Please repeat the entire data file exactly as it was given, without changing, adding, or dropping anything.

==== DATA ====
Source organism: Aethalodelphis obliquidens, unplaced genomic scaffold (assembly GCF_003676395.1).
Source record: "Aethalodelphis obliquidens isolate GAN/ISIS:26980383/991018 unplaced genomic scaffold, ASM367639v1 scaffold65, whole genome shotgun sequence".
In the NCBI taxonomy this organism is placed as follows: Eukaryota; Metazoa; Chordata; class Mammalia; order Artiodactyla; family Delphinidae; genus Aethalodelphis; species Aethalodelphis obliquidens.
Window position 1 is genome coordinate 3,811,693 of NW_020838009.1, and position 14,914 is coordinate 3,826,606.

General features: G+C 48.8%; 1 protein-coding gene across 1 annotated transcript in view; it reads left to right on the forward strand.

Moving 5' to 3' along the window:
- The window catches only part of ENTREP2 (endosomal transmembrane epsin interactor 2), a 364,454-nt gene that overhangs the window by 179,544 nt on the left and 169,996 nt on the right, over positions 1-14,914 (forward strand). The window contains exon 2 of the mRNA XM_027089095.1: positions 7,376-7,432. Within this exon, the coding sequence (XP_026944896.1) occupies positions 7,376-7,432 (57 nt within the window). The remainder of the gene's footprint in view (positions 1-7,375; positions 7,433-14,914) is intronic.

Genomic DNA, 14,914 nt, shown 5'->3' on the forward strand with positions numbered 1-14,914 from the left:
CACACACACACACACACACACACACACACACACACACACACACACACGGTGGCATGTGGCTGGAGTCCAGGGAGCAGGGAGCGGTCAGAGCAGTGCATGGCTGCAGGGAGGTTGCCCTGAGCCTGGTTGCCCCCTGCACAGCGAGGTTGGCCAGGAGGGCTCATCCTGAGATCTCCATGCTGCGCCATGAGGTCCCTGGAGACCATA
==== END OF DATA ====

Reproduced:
Source organism: Aethalodelphis obliquidens, unplaced genomic scaffold (assembly GCF_003676395.1).
Source record: "Aethalodelphis obliquidens isolate GAN/ISIS:26980383/991018 unplaced genomic scaffold, ASM367639v1 scaffold65, whole genome shotgun sequence".
In the NCBI taxonomy this organism is placed as follows: Eukaryota; Metazoa; Chordata; class Mammalia; order Artiodactyla; family Delphinidae; genus Aethalodelphis; species Aethalodelphis obliquidens.
Window position 1 is genome coordinate 3,811,693 of NW_020838009.1, and position 14,914 is coordinate 3,826,606.

General features: G+C 48.8%; 1 protein-coding gene across 1 annotated transcript in view; it reads left to right on the forward strand.

Moving 5' to 3' along the window:
- The window catches only part of ENTREP2 (endosomal transmembrane epsin interactor 2), a 364,454-nt gene that overhangs the window by 179,544 nt on the left and 169,996 nt on the right, over positions 1-14,914 (forward strand). The window contains exon 2 of the mRNA XM_027089095.1: positions 7,376-7,432. Within this exon, the coding sequence (XP_026944896.1) occupies positions 7,376-7,432 (57 nt within the window). The remainder of the gene's footprint in view (positions 1-7,375; positions 7,433-14,914) is intronic.

Genomic DNA, 14,914 nt, shown 5'->3' on the forward strand with positions numbered 1-14,914 from the left:
CACACACACACACACACACACACACACACACACACACACACACACACGGTGGCATGTGGCTGGAGTCCAGGGAGCAGGGAGCGGTCAGAGCAGTGCATGGCTGCAGGGAGGTTGCCCTGAGCCTGGTTGCCCCCTGCACAGCGAGGTTGGCCAGGAGGGCTCATCCTGAGATCTCCATGCTGCGCCATGAGGTCCCTGGAGACCATA